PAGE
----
Deborah B. Horn, DO, MPH
Deborah B. Horn, DO, MPH

A new interest group at McGovern Medical School aims to connect students, residents, and fellows from the six graduate schools at UTHealth with a shared interest in treating obesity.

The Obesity Health Interest Group (OHIG), sponsored by the UT Center for Obesity Medicine and Metabolic Performance (COMMP), seeks to share knowledge and insight between departments and professionals to spurn more conversations for medical students about treating obesity. Dr. Asritha Srireddy, who is this year’s UT fellow in obesity medicine, said the impetus behind the new group was a desire to foster collaboration.

“We were thinking about how to reach other schools in the UTHealth System,” Srireddy said.

Dr. Deborah Horn, medical director of the UT COMMP, said the interest group is another part of UT COMMP’s mission to give up-and-coming doctors the tools to help treat the disease of obesity, which affects over 70 percent of Americans.. The National Health and Nutrition Examination Survey said from 2013 to 2014 more than 2 in 3 adults were considered to be overweight or have obesity. Obesity also substantially increases the risk for other health issues like diabetes, heart disease, and sleep apnea.

In 2016, the UT COMMP launched its new one-year clinical fellowship in obesity medicine, named in honor of the Carolyn J. and Robert J. Allison Jr. Family Foundation and the fifth of its kind in the nation, to prepare those pursuing careers focused on obesity medicine. Having a student interest group is a natural stepping stone to better prepare trainees outside of the discipline and gives the fellow an opportunity to teach and get students thinking about what they can do about obesity, Horn said.

“If physicians look at the data, two-thirds of their patients are going to be struggling with obesity or being overweight,” Horn said. “Whether they go into orthopedics, dentistry, or nursing, we encourage them to come hang out and learn as much as they can.”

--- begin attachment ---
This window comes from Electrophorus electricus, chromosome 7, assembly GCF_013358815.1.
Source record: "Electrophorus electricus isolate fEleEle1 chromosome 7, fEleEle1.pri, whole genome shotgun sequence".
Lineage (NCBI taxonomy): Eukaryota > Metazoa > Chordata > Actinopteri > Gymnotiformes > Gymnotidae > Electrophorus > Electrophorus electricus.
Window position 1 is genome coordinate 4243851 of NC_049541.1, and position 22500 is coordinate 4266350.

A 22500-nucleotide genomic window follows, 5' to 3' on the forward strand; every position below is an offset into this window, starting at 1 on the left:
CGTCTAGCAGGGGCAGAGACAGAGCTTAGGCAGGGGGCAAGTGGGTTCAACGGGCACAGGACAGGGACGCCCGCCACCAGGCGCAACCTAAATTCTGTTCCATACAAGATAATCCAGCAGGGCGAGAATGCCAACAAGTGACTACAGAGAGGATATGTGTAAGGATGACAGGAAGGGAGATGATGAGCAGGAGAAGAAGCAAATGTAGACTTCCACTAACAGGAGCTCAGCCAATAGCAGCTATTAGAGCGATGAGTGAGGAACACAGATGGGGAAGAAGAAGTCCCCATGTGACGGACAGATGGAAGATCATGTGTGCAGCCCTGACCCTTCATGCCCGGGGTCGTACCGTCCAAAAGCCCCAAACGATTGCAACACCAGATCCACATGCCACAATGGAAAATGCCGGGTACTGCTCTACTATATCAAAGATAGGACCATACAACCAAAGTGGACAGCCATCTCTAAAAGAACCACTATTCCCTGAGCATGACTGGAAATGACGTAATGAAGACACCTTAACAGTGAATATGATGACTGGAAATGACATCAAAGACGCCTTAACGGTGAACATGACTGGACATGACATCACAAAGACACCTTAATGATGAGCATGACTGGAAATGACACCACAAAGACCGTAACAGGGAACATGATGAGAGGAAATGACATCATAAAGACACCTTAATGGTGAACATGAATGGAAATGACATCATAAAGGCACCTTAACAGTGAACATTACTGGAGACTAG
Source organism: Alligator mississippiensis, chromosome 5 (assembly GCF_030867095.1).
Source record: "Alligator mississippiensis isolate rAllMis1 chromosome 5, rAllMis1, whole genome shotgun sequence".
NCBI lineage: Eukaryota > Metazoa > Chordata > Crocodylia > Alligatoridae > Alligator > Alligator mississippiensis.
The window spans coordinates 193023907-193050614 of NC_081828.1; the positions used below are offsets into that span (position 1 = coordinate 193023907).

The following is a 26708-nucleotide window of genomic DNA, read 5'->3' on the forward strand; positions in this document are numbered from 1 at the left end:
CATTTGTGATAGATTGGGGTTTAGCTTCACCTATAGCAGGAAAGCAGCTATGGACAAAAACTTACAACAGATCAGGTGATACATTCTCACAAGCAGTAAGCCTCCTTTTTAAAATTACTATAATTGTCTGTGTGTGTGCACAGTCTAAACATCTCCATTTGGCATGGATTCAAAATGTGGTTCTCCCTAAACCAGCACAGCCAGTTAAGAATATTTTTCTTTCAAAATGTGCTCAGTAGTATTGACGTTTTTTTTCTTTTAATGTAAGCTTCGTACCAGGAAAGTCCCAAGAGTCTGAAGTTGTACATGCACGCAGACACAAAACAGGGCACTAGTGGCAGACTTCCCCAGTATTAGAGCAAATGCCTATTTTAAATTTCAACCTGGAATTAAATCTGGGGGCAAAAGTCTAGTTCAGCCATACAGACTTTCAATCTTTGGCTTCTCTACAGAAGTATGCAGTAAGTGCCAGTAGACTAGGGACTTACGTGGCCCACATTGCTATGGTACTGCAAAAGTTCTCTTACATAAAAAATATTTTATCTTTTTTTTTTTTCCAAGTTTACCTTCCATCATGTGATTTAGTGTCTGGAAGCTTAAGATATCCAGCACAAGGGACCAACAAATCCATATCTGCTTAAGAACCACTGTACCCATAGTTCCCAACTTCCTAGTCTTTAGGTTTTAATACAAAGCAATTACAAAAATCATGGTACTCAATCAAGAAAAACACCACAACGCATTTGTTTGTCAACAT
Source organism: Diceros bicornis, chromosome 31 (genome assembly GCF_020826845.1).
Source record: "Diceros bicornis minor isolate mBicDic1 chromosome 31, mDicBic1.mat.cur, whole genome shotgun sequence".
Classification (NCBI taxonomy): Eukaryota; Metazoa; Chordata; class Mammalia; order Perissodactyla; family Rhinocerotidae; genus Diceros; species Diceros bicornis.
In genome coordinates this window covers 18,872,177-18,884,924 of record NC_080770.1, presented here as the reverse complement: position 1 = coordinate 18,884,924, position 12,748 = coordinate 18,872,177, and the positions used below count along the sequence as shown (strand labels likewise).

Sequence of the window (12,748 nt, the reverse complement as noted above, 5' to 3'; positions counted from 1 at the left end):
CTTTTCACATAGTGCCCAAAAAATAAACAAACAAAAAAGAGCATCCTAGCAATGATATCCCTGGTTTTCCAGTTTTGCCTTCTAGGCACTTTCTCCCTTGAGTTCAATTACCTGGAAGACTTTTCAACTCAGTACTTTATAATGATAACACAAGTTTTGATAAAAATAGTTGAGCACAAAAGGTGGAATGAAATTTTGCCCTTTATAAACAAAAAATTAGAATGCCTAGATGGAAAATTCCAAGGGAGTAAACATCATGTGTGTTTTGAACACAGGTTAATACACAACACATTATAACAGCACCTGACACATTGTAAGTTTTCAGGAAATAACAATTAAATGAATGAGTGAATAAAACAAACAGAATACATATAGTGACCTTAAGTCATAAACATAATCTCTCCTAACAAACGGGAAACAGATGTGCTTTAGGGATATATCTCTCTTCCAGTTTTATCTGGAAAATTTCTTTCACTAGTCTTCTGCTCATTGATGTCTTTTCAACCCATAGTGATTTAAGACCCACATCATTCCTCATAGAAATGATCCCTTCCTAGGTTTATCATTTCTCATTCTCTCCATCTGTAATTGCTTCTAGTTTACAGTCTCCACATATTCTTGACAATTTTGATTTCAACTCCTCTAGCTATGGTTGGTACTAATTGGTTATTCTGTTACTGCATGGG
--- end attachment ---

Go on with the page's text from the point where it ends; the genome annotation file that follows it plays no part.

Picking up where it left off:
There are also challenges within education. While exam providers for the United States Medical Licensing Examination originally felt there were a good number of questions focused on obesity, a subsequent reevaluation revealed that most still weren’t questions related to treating the disease itself, Horn said.

“OHIG is an effort to ask ‘How do we continue to improve education and awareness so that when our next generation of healthcare providers graduate they are better prepared for patients,’ and to help them feel comfortable treating obesity because they understand the disease and its expected treatment outcomes from lifestyle intervention, anti-obesity medications and surgery,” Horn said.

The group is currently scheduled for eight meetings a year, covering topics ranging from innovations in obesity medication, to myths and fad diets, and to understanding pathways in physiology that can go in the wrong direction when patients struggle with obesity. An obesity-focused symposium is planned for April 20, sponsored by the larger collaborative effort between the six UT schools, called the Obesity Health Consortium.  The symposium will also be a cross-school collaboration with guest speakers, demonstrations, and an opportunity for students, residents, and fellows to submit abstracts and present posters.

“The eventual goal for the OHIG is to ignite student interest and for the students to begin to take over an active role leading the group and learn to treat the number one disease in America,” Horn said.

Those interested in participating in OHIG can contact Dr. Asritha Srireddy at